Tieria had higher privileges in Veda than Regene did, and so even after he made the mistake of inviting Regene in, it was only a matter of time afterwards before he kicked him out again, restricting his access to the lonely fringes. Something about prying too deeply in Tieria's head--as if Regene could be expected to do anything else. Before he was thrown out, though, his rummaging through Tieria's quantum brain and its strange and unexpected connections to Veda turned up something even Regene had not been expecting.

It intrigued him. What he found spreading out of Tieria's mind into realms untold should have been impossible. But something about what Tieria had become allowed it. That strange combination of Innovade body and brain and human spirit (whatever that was) turned out to have some uses after all.

Regene decided to find himself a new vessel in the analog world and set a plan into motion.

And that was how the old purple Haro returned to the Ptolemaios and its crew, its connection to whatever was left of Ribbons gleefully severed, now bearing a new passenger from the outskirts of Veda's network.

* * *

Although of course he didn't come to the Ptolemaios until he was sure he could control the basic functions of the Haro, particularly speech, it took Regene almost a week afterward to be sure that he had mastered the other functions necessary for his plan. Also, by this point he could direct the Haro as it followed Mileina Vashti more gracefully, which suited him far better. It was almost time for the second phase of his plan to begin.

He mentioned to Mileina, quite casually: "Tieria has been very bored since I disrupted Veda's sleep program and refused to put it back in place."

She glared at him. "Then why did you do that? He was perfectly happy to sleep! And he left us very nice goodbyes."

"I was bored, too," Regene explained.

"That's not an excuse," she said.

"I have an idea," Regene said, "for making it a little better. Tieria likes human things, doesn't he?"

Mileina didn't confirm or deny, instead jumping straight to the defensive, although she was less prickly about it than some Regene had known. He enjoyed that about her, although he enjoyed the prickly ones too, in a different way. "It's because he's one of us," she said, "and we're human."

"Would he like to see the human world?" Regene wondered. "Earth, I mean. Its landmarks, its famous places."

Mileina stopped and pointed demandingly. "If you take him on a tour of them, you have to make recordings for me!"

It was settled, then, although Regene was tempted to press her about just what kind of recordings she would like. He did not. He had bigger plans.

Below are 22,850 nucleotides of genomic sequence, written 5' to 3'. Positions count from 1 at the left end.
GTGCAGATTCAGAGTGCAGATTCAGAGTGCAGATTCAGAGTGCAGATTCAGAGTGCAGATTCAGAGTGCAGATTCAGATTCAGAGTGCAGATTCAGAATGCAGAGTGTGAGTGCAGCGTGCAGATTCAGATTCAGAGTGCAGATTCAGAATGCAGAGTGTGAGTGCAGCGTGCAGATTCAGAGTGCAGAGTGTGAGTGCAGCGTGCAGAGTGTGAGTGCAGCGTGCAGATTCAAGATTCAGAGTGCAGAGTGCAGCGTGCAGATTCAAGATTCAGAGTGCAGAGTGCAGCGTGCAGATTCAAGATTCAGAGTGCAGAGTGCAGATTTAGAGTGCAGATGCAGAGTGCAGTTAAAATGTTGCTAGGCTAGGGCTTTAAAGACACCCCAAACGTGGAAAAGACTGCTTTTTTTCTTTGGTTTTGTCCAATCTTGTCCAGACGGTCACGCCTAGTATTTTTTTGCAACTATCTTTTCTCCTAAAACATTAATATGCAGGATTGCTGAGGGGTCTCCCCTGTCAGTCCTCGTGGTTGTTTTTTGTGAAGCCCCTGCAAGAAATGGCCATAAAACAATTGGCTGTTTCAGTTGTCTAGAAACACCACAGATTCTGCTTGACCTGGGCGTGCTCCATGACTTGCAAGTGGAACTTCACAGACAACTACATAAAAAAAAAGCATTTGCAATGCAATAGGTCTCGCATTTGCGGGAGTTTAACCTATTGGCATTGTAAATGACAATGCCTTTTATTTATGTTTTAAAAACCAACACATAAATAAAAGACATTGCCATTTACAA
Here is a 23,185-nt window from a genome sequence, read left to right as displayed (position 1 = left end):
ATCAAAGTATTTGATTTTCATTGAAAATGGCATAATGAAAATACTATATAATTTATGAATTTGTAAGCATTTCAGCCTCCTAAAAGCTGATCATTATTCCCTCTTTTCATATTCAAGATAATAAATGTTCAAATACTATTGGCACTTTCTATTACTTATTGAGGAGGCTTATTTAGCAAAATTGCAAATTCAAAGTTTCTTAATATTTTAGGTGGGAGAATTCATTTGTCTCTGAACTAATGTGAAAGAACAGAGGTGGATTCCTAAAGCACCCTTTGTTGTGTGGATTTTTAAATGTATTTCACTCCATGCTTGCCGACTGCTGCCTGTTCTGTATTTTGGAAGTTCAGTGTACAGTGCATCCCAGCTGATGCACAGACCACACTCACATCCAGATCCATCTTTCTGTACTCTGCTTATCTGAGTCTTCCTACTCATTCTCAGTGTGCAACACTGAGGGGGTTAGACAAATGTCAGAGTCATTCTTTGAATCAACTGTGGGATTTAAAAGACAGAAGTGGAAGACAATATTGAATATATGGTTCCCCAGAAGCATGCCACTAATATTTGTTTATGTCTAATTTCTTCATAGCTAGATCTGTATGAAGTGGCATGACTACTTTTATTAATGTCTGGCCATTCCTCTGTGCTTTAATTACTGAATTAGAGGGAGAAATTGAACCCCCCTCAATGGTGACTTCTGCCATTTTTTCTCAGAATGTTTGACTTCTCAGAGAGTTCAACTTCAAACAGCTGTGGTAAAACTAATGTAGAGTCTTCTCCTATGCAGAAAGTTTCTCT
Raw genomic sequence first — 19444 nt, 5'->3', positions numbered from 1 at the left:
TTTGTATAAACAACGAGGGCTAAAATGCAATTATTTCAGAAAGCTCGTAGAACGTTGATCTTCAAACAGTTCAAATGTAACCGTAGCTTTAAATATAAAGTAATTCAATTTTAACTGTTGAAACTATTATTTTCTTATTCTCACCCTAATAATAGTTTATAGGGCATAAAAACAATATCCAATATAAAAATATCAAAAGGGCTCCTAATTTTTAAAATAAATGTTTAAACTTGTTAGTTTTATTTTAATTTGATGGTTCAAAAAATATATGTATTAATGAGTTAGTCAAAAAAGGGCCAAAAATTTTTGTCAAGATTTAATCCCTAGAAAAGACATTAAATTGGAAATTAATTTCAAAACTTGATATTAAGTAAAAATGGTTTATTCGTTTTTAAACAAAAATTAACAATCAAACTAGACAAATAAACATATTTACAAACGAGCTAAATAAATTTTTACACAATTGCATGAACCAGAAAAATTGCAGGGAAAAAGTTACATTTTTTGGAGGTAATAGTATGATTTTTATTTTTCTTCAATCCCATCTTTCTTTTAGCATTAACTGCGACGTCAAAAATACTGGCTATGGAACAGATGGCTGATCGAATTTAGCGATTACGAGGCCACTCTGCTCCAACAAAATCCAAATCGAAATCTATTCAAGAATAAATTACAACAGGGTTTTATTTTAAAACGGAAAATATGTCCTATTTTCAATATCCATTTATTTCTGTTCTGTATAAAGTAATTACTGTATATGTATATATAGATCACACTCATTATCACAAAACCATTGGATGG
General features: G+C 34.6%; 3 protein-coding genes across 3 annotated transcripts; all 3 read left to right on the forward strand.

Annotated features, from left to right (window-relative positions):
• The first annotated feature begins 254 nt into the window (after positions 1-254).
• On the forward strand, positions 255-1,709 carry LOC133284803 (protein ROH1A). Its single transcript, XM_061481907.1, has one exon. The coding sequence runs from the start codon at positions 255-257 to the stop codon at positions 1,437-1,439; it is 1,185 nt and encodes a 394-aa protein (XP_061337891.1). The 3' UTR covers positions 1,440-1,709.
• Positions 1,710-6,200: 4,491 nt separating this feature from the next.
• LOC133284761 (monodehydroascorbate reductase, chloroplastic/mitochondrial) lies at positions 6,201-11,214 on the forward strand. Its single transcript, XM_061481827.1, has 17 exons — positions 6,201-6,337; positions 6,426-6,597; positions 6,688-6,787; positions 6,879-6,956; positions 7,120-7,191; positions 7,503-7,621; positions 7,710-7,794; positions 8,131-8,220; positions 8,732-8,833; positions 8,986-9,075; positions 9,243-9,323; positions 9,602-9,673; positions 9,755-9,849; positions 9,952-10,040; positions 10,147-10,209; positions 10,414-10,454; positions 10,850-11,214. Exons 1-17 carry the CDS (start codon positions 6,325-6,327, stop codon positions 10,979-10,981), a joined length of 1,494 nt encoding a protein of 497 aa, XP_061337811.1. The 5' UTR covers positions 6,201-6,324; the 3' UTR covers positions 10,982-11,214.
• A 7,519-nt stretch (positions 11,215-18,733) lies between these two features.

* * *

Tieria was highly skeptical of the idea. "Surely there are better things I could be doing with this time," he told the purple Haro through a communications screen.

"You were just going to sleep," Regene said. "Isn't this a much better idea?"

Tieria hesitated.

"I'll show you how to grow another body just for you," Regene said.

"A body is only a shell," Tieria said. "I'm not particularly interested."

"I wouldn't say that," Regene said. "This Haro is a shell, but if you tweak it just right, a body lets you do so many things."

"I don't regret the exchange I made," Tieria said. "This won't tempt me."

"What if we visited the places that your companions in Celestial Being are from?" This had been what Regene was planning on suggesting from the start, of course, but he'd enjoyed toying with Tieria a little bit first. "You could learn things about their human pasts."

Tieria hesitated, and Regene knew he had him hooked, as the human saying went. "That might be a worthy use of my time," Tieria admitted.

"Excellent," Regene said. "Why don't we get ready?"

When Tieria had returned his attention to Veda, Regene sought out Mileina. She had her own part to play in his plan. He believed she would be only too happy to help.

* * *

Naturally, when he saw the body Tieria had grown for the trip, Regene was more than a little intrigued. "Why not a male body, or a neuter one, like you're used to?" he wondered.

Tieria adjusted the straps of the bra he needed for this new body. "The easiest pattern to find in our genetic code was for a female body," he said. "I am still unfamiliar with some of the protocols of Veda, so I chose to accept that. It makes no difference."

"I suppose I'll have to say you're my sister," Regene said.

"What?" Tieria said. "Regene, you are a Haro now."

And there in the corridor of the Ptolemy, the purple Haro gave what looked for all the world like a little wink, and flashed something in front of it. Once, twice, three times, and then it solidified into...Regene, or at least an extremely convincing hologram of him.

"I see," Tieria said.

"I'll be a perfect gentleman," Regene said.

"Perhaps," Tieria said. "But if you keep looking at my breasts like that, you shouldn't claim to be my brother."

* * *